Margaret Chin, and her Rosencrantz and Guildenstern, Matt Viggiano and “Mouthpiece” Kelly McGee, have turned District 1 over the past three plus years into a Tom Stoppard play, but not the one that first comes to mind but rather the other one, entitled Travesties.

    Where is the challenger who will take this on?

    Georgette Fleischer
    Founder, Friends of Petrosino Square

  6. I am a longtime and staunch Democratic voter, but Ms. Chin is one Dem that does not deserve re-election. I hope a good Dem who's for the voter, not the developers, runs against Chin. Please don't make me vote Repub. Please!

  7. Jenifer Rajkumar is running for Council this year against Margaret Chin. Rajkumar, a young democratic district leader and civil rights attorney, stood with us against Chin's awful NYU land grab, SoHo BID, and Howard Hughes Corporation takeover of the Seaport. Rajkumar is the democrat you should vote for.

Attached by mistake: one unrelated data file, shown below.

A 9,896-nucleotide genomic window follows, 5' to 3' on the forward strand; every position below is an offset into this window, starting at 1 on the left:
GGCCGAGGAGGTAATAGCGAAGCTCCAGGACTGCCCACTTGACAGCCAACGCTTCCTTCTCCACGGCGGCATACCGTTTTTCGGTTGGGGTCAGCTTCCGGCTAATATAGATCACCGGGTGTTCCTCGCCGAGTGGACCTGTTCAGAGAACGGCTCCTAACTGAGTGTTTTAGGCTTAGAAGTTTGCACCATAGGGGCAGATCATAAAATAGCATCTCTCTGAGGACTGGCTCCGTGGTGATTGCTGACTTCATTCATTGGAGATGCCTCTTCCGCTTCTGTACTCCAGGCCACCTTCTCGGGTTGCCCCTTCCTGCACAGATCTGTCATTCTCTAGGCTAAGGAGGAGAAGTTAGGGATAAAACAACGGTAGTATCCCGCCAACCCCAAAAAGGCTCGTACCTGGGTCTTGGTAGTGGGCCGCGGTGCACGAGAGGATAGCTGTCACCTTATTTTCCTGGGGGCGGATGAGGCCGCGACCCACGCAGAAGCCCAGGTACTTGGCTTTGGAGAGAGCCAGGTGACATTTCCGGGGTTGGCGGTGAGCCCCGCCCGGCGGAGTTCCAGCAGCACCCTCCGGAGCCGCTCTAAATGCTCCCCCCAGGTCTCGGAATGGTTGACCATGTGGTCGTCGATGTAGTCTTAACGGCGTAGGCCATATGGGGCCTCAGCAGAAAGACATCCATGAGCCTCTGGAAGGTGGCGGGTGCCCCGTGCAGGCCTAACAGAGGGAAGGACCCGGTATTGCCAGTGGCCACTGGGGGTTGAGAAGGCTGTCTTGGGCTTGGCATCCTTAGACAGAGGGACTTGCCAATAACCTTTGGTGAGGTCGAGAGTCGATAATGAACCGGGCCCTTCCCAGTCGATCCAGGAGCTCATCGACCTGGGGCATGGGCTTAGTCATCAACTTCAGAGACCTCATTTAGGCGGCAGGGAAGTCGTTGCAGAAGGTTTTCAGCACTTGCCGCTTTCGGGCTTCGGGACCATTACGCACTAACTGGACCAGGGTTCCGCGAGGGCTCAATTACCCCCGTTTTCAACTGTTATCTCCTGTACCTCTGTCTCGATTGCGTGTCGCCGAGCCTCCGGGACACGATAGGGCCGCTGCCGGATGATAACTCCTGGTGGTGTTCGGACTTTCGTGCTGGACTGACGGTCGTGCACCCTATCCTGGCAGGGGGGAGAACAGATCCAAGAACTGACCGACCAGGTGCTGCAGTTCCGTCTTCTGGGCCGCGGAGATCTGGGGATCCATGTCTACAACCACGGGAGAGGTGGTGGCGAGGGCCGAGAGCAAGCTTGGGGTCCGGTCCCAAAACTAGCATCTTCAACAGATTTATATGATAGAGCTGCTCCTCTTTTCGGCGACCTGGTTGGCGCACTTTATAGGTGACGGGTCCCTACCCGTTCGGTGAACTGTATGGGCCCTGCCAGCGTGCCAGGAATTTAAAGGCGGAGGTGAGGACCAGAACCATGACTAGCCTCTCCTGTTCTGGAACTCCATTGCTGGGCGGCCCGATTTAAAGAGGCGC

8. Hi,in my community were i came from (Nigeria) we hav alot of begers on the street especially under the bridge no home for them ,the sleep there an in the morning they will wake up and continue their beging activities.so i would want to put them off the street a conveniet place were the could learn vocational skills that will better their lives tomorrow and also some group of children called Almajeris who walk about the street beging for food and money,and also called all islamic clergy to assist this children off the children.Tanks